A Sign of Progress

I just wrapped my thirteenth quarter at Teleport.

I still remember the days of walking into a tiny office with a mini-fridge and chasing down mini-deals. I grinned from ear to ear the first time our CEO gave me a shoutout in Slack. It might’ve been a $12k deal, but I felt like a million bucks.

A couple of quarters in, we weren’t growing fast enough to grab the attention of top-tier VCs. But, our customers loved the product, and we were building with sheer intensity. Over several quarters we steadily improved every aspect of our game. Finally, in mid-2020, the momentum was palpable. Suddenly, the most recognizable cloud companies were paying $100k+ for our software and expanding their usage.

Hiring also became easier. In the pre-traction days, one of the first managers I hired quit after his first week. His tenure was shorter than the hiring process. A-players were now asking if we had any roles available after receiving a rejection email. They just wanted a seat on the rocketship.

After a successful rebrand, we started posting our best numbers quarter after quarter and grew the revenue team to 70+. We were suddenly cool. At least, according to Gartner.

I didn’t think things could get any better. Our reps were making money, and we were hitting all of our numbers. So I was taken aback when our CEO told me it was time for us to start looking for a CRO aka my new boss. I still remember asking him, “why?” I don’t remember what his answer was. There was too much adrenaline and uncertainty to filter through. I was plagued with questions like:

What if they bring in a CRO who blows things up and kills the culture?

Am I even going to be allowed in board meetings anymore?

I felt like things couldn’t be going any better on the revenue team, and “if it ain’t broke, don’t fix it,” right?

The truth is my initial reaction was purely ego-driven. Virtually every aspect of our sales function could be improved. You can always be growing faster. After all, 3x YoY growth is table-stakes in this game, and companies like Deel are going from $5 to $50 Million ARR in one year.

I started feeling a lot better about the CRO search after I had some time to digest it. Here’s what I knew for sure:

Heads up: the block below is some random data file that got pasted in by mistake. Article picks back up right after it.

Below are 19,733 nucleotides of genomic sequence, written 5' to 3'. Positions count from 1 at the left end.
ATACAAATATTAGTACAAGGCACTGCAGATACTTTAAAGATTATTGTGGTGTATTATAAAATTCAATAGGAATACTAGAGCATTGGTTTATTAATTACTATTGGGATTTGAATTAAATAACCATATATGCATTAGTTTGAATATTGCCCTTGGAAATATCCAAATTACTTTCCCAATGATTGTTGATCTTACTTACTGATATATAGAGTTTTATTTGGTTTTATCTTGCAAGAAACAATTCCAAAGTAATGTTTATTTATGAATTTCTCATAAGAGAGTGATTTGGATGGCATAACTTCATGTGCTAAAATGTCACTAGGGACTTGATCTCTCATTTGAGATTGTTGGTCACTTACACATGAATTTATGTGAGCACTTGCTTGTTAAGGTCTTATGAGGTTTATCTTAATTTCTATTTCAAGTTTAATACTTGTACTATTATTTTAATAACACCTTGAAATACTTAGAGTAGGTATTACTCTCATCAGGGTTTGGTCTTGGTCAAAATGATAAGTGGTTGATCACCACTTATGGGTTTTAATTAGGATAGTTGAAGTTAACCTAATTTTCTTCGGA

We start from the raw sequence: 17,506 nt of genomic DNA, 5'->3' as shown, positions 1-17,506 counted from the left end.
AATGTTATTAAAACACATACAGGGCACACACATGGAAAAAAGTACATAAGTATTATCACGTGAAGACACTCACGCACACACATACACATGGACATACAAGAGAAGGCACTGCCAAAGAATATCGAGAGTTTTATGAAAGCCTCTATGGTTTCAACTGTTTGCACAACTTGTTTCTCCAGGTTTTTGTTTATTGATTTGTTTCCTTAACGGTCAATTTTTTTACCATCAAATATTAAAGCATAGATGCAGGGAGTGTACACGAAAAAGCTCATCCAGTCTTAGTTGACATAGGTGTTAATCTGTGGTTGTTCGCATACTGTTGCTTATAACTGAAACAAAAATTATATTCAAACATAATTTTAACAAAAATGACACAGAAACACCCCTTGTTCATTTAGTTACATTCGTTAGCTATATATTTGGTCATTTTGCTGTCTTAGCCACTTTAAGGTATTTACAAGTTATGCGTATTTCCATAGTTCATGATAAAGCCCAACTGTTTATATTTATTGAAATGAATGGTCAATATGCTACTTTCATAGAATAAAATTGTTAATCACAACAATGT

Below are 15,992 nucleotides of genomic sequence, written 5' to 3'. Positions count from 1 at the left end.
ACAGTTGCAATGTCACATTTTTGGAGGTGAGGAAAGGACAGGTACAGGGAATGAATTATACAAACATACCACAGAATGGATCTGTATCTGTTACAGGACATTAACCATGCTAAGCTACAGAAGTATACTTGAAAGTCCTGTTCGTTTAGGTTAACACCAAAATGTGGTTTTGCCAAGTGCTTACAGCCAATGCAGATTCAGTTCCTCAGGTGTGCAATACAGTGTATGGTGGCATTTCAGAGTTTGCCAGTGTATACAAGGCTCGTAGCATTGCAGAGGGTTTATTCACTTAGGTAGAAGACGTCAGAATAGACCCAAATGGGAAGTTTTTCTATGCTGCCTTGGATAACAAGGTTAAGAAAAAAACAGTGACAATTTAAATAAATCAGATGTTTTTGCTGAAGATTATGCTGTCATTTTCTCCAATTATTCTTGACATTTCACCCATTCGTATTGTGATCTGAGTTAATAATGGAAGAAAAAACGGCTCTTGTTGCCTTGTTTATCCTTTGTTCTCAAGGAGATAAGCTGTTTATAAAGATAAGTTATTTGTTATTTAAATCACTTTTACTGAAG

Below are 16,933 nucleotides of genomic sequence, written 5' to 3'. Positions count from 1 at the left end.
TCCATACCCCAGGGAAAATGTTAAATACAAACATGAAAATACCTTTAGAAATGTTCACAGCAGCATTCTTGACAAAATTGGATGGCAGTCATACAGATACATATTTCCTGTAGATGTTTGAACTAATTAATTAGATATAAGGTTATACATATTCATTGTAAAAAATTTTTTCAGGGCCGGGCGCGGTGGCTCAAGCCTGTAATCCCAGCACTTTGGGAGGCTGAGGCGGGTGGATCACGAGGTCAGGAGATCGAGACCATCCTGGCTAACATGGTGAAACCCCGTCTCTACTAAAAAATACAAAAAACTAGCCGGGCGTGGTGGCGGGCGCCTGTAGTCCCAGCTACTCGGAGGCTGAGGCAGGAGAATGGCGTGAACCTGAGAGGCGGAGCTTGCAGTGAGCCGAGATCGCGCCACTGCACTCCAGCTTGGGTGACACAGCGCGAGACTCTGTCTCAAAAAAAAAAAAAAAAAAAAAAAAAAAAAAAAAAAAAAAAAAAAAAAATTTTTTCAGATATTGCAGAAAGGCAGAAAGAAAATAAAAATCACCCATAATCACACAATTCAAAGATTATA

• The founders at Teleport always had my back. They genuinely cared, and always acted in the best interest of their employees.

  • I could learn a lot from a CRO. Up to this point, all of my learning was “on-the-job,” and working with a more experienced leader would help me grow.

  • Our executive team was relatively inexperienced for our stage, and since Teleport was my first time building + scaling a hyper-growth startup, we would benefit from a more seasoned sales leader on board, especially when raising our next round.

I could either help our CEO recruit our CRO or sit there sulking about the fact that I didn’t get to be the next Chris Degnan.

When I decided to get involved in the recruitment process, I knew exactly who to reach out to. This person had been my most valuable mentor over the last couple of years and was always willing to hop on a call to discuss things like territory planning and comp structures. I figured it would be a long shot since he was already running a sales team, but I went for it anyway.

Our texts quickly escalated to Zoom interviews, culminating in a presentation that sealed the deal.

I couldn’t be more excited to build the next phase of Teleport with our new CRO. But, what I’m most thrilled about is the ability to play good cop, bad cop with him when we start rolling out changes some AE’s will surely dislike. Like increasing quotas.

“Don’t get upset at me folks. This is all coming from our new CRO.” 🙂

In all seriousness, next time your boss says it’s time to hire someone with more experience than you, don’t assume you’ve done something wrong. View it as a sign of progress and acknowledge there’s always room for improvement.  Focus on what’s best for your team and don’t succumb to ego-driven thoughts like needing to have the fanciest title. What got you this far is a commitment to building a great company. Having a new leader on your team shouldn’t change that. In fact, it can increase your chances of doing so. It’s time to adapt and commit to setting up your new leader for success. If you do it right, and your heart is in the right place, there’s no telling how far you can go together.

It’s time to build the next phase of the company.